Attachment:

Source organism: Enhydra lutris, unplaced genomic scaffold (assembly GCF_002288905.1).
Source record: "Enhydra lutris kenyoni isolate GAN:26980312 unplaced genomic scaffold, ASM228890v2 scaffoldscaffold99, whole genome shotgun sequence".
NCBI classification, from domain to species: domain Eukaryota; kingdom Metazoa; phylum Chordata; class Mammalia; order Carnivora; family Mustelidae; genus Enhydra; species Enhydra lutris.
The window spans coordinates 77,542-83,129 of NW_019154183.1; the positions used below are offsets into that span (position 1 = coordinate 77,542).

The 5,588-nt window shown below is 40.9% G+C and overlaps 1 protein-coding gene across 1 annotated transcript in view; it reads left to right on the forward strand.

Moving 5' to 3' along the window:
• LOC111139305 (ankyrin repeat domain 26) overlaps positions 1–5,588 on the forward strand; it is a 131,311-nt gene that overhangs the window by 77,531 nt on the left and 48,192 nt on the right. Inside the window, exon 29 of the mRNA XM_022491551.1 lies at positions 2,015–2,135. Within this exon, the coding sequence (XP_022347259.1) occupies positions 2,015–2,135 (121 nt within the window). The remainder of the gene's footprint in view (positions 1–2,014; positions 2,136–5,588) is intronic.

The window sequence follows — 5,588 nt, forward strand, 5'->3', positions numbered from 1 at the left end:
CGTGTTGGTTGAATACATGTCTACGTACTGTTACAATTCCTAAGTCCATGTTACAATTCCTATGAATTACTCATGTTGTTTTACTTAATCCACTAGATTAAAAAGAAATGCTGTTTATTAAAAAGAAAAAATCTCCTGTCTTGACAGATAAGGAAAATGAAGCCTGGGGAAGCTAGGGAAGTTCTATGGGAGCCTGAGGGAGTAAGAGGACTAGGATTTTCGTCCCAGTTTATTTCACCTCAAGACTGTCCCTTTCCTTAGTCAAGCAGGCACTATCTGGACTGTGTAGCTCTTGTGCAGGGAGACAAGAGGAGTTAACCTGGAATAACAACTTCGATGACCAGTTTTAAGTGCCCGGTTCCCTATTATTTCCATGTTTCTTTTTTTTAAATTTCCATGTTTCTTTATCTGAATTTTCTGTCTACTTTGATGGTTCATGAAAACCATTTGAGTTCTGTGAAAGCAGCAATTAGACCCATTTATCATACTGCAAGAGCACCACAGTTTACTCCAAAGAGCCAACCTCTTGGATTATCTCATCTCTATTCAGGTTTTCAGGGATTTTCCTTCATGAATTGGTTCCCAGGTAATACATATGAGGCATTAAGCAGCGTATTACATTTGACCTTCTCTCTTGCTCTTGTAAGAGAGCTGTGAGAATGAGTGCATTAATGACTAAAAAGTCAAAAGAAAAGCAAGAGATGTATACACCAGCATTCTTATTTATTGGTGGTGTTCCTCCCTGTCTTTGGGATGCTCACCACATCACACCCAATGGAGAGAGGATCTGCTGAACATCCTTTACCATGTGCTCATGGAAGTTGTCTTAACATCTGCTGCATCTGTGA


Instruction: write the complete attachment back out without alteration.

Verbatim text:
Source organism: Enhydra lutris, unplaced genomic scaffold (assembly GCF_002288905.1).
Source record: "Enhydra lutris kenyoni isolate GAN:26980312 unplaced genomic scaffold, ASM228890v2 scaffoldscaffold99, whole genome shotgun sequence".
NCBI classification, from domain to species: domain Eukaryota; kingdom Metazoa; phylum Chordata; class Mammalia; order Carnivora; family Mustelidae; genus Enhydra; species Enhydra lutris.
The window spans coordinates 77,542-83,129 of NW_019154183.1; the positions used below are offsets into that span (position 1 = coordinate 77,542).

The 5,588-nt window shown below is 40.9% G+C and overlaps 1 protein-coding gene across 1 annotated transcript in view; it reads left to right on the forward strand.

Moving 5' to 3' along the window:
• LOC111139305 (ankyrin repeat domain 26) overlaps positions 1–5,588 on the forward strand; it is a 131,311-nt gene that overhangs the window by 77,531 nt on the left and 48,192 nt on the right. Inside the window, exon 29 of the mRNA XM_022491551.1 lies at positions 2,015–2,135. Within this exon, the coding sequence (XP_022347259.1) occupies positions 2,015–2,135 (121 nt within the window). The remainder of the gene's footprint in view (positions 1–2,014; positions 2,136–5,588) is intronic.

The window sequence follows — 5,588 nt, forward strand, 5'->3', positions numbered from 1 at the left end:
CGTGTTGGTTGAATACATGTCTACGTACTGTTACAATTCCTAAGTCCATGTTACAATTCCTATGAATTACTCATGTTGTTTTACTTAATCCACTAGATTAAAAAGAAATGCTGTTTATTAAAAAGAAAAAATCTCCTGTCTTGACAGATAAGGAAAATGAAGCCTGGGGAAGCTAGGGAAGTTCTATGGGAGCCTGAGGGAGTAAGAGGACTAGGATTTTCGTCCCAGTTTATTTCACCTCAAGACTGTCCCTTTCCTTAGTCAAGCAGGCACTATCTGGACTGTGTAGCTCTTGTGCAGGGAGACAAGAGGAGTTAACCTGGAATAACAACTTCGATGACCAGTTTTAAGTGCCCGGTTCCCTATTATTTCCATGTTTCTTTTTTTTAAATTTCCATGTTTCTTTATCTGAATTTTCTGTCTACTTTGATGGTTCATGAAAACCATTTGAGTTCTGTGAAAGCAGCAATTAGACCCATTTATCATACTGCAAGAGCACCACAGTTTACTCCAAAGAGCCAACCTCTTGGATTATCTCATCTCTATTCAGGTTTTCAGGGATTTTCCTTCATGAATTGGTTCCCAGGTAATACATATGAGGCATTAAGCAGCGTATTACATTTGACCTTCTCTCTTGCTCTTGTAAGAGAGCTGTGAGAATGAGTGCATTAATGACTAAAAAGTCAAAAGAAAAGCAAGAGATGTATACACCAGCATTCTTATTTATTGGTGGTGTTCCTCCCTGTCTTTGGGATGCTCACCACATCACACCCAATGGAGAGAGGATCTGCTGAACATCCTTTACCATGTGCTCATGGAAGTTGTCTTAACATCTGCTGCATCTGTGA